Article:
Those places all seem a long, long way from home. Distance is just not a simple measurement of miles or kilometres but how far away you are from your every day, your known, your safe.

A Thousand Words

Today’s Daily Prompt: “If you normally write non-fiction, post a photo. If you normally post images, write fiction. If you normally write fiction, write a poem. If you normally write poetry, draw a picture.”

I usually write non-fiction with the odd poem thrown in so I guess I need to post a photo. Should I take a new photo or use an old one?

I decided to open up iPhoto and have a quick scan and see what grabbed my attention. I ended up with three.

Here’s the first I found (you can click on them all to see them larger):


It’s a picture of the Newtown Festival from almost two years ago. I went the day before I flew out to Boston for Thanksgiving. It’s shot diagonally across Camperdown Park just by the stone wall to St Stephen’s Church and just out of shot in the distance is the house I lived in with my ex-wife.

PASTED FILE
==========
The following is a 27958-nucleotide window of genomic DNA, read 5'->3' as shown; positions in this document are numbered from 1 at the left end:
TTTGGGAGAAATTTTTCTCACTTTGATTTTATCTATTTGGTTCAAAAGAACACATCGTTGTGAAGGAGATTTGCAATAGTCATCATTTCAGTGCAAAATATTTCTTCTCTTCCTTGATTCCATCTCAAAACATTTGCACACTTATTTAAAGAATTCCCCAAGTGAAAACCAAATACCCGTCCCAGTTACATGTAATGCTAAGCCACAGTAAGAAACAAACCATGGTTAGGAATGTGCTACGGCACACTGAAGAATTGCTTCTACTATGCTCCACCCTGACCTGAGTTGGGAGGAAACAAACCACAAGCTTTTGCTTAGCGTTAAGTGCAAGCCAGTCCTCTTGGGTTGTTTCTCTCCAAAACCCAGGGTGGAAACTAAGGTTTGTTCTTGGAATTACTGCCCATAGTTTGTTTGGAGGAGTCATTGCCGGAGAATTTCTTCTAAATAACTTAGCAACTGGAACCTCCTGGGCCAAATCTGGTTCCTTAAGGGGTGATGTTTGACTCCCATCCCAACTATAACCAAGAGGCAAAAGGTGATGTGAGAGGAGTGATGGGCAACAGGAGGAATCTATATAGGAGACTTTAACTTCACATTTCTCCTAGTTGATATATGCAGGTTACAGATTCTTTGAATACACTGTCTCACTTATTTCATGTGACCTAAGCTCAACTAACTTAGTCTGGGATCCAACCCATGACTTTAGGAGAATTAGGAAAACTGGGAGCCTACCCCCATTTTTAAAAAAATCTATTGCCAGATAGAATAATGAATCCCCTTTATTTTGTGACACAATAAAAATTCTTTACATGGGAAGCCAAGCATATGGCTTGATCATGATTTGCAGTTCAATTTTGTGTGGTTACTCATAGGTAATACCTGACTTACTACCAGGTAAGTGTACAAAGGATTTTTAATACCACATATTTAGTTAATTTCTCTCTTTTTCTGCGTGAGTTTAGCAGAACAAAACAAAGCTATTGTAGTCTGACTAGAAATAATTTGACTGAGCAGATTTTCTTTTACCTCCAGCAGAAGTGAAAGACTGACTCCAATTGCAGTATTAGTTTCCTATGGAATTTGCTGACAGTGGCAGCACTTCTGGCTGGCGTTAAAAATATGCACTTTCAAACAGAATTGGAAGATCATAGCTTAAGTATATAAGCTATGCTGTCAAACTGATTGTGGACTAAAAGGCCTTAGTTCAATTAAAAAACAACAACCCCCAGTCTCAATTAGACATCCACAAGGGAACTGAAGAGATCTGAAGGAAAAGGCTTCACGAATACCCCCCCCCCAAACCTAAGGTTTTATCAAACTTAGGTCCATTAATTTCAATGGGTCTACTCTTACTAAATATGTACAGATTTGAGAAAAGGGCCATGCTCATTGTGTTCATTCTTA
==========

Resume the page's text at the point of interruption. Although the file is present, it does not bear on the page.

Here’s the second:


This one is Fremont Street in Las Vegas. It’s where I met my brother and his wife on the way to Boston. I guess that makes it my second trip to Vegas but my first to Fremont Street.

Here’s the third:


This is a closeup of some “lace” made out of iron. There was a brilliant exhibition of all sorts of lace at Sydney’s Powerhouse Museum and I took some great photos.

Life On The Move

A contemporary Tibetan nomadic tent near Namts...

A contemporary Tibetan nomadic tent near Namtso lake. (Photo credit: Wikipedia)

Today’s Daily Prompt: If you could live a nomadic life, would you? Where would you go? How would you decide? What would life be like without a “home base”?

What exactly is a “nomadic life”? If we take the literal meaning of nomadic then we mean a fairly simple, primitive life constantly on the move from one spot to the next. In a modern world we talk about “grey nomads”, retired people who spend a fair amount of the year in a mobile home travelling around.